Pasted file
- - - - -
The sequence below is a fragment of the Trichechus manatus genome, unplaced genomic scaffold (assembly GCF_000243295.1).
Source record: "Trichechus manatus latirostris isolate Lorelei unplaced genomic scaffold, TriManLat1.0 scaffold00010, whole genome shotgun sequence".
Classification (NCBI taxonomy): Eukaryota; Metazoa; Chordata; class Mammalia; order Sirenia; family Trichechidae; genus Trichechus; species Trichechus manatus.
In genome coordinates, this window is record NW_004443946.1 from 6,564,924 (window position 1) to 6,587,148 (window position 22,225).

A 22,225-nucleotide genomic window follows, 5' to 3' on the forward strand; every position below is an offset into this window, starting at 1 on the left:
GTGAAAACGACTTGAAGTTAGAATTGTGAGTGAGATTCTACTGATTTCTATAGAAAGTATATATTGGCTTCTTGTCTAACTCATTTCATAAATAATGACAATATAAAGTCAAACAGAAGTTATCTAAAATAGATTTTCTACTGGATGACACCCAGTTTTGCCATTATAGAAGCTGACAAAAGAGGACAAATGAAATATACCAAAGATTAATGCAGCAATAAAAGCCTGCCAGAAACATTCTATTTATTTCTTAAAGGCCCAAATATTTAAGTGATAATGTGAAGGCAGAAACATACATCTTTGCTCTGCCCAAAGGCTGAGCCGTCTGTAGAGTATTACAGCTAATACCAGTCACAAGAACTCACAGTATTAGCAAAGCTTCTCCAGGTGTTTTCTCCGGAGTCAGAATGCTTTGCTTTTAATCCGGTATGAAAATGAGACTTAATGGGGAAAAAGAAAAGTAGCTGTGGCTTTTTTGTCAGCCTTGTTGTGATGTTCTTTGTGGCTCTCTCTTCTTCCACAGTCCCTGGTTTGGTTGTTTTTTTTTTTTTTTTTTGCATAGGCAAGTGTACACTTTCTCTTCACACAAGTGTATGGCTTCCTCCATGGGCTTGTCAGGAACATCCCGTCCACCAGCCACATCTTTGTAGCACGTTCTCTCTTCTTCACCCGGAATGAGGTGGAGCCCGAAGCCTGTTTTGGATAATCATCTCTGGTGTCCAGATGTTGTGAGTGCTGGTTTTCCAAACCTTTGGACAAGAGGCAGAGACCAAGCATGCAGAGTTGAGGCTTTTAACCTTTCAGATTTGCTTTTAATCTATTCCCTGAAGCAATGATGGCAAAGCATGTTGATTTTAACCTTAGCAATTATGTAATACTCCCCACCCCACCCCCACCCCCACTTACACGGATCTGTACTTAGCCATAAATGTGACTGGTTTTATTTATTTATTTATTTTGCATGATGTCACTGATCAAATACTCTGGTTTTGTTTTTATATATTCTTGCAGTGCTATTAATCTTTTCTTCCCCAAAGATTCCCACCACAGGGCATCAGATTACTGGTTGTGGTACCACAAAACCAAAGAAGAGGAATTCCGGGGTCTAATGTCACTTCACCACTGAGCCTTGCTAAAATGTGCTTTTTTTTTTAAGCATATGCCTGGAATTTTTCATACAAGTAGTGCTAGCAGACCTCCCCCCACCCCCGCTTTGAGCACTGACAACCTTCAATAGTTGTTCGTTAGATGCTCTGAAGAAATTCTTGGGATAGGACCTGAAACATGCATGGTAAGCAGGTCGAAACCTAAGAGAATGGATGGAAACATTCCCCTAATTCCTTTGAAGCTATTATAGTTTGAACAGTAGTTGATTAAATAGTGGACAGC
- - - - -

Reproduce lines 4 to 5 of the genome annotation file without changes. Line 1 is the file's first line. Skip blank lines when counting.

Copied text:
In genome coordinates, this window is record NW_004443946.1 from 6,564,924 (window position 1) to 6,587,148 (window position 22,225).

A 22,225-nucleotide genomic window follows, 5' to 3' on the forward strand; every position below is an offset into this window, starting at 1 on the left: